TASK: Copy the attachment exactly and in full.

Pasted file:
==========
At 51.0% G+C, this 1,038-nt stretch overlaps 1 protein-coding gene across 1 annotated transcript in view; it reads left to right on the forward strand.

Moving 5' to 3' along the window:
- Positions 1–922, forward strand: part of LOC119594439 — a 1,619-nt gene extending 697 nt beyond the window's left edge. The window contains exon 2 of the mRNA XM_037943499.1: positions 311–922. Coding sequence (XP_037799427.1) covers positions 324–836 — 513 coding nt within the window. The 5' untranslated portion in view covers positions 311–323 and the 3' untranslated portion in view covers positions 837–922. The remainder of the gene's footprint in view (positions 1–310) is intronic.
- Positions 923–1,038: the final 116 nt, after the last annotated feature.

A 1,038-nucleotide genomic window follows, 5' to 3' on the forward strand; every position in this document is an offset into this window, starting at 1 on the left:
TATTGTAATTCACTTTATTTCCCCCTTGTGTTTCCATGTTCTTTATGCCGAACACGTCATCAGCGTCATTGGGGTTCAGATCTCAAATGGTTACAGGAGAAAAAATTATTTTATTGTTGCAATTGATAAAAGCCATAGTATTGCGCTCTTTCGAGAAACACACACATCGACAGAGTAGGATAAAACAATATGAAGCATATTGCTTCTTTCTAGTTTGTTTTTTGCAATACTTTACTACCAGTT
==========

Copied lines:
At 51.0% G+C, this 1,038-nt stretch overlaps 1 protein-coding gene across 1 annotated transcript in view; it reads left to right on the forward strand.

Moving 5' to 3' along the window:
- Positions 1–922, forward strand: part of LOC119594439 — a 1,619-nt gene extending 697 nt beyond the window's left edge. The window contains exon 2 of the mRNA XM_037943499.1: positions 311–922. Coding sequence (XP_037799427.1) covers positions 324–836 — 513 coding nt within the window. The 5' untranslated portion in view covers positions 311–323 and the 3' untranslated portion in view covers positions 837–922. The remainder of the gene's footprint in view (positions 1–310) is intronic.
- Positions 923–1,038: the final 116 nt, after the last annotated feature.

A 1,038-nucleotide genomic window follows, 5' to 3' on the forward strand; every position in this document is an offset into this window, starting at 1 on the left:
TATTGTAATTCACTTTATTTCCCCCTTGTGTTTCCATGTTCTTTATGCCGAACACGTCATCAGCGTCATTGGGGTTCAGATCTCAAATGGTTACAGGAGAAAAAATTATTTTATTGTTGCAATTGATAAAAGCCATAGTATTGCGCTCTTTCGAGAAACACACACATCGACAGAGTAGGATAAAACAATATGAAGCATATTGCTTCTTTCTAGTTTGTTTTTTGCAATACTTTACTACCAGTT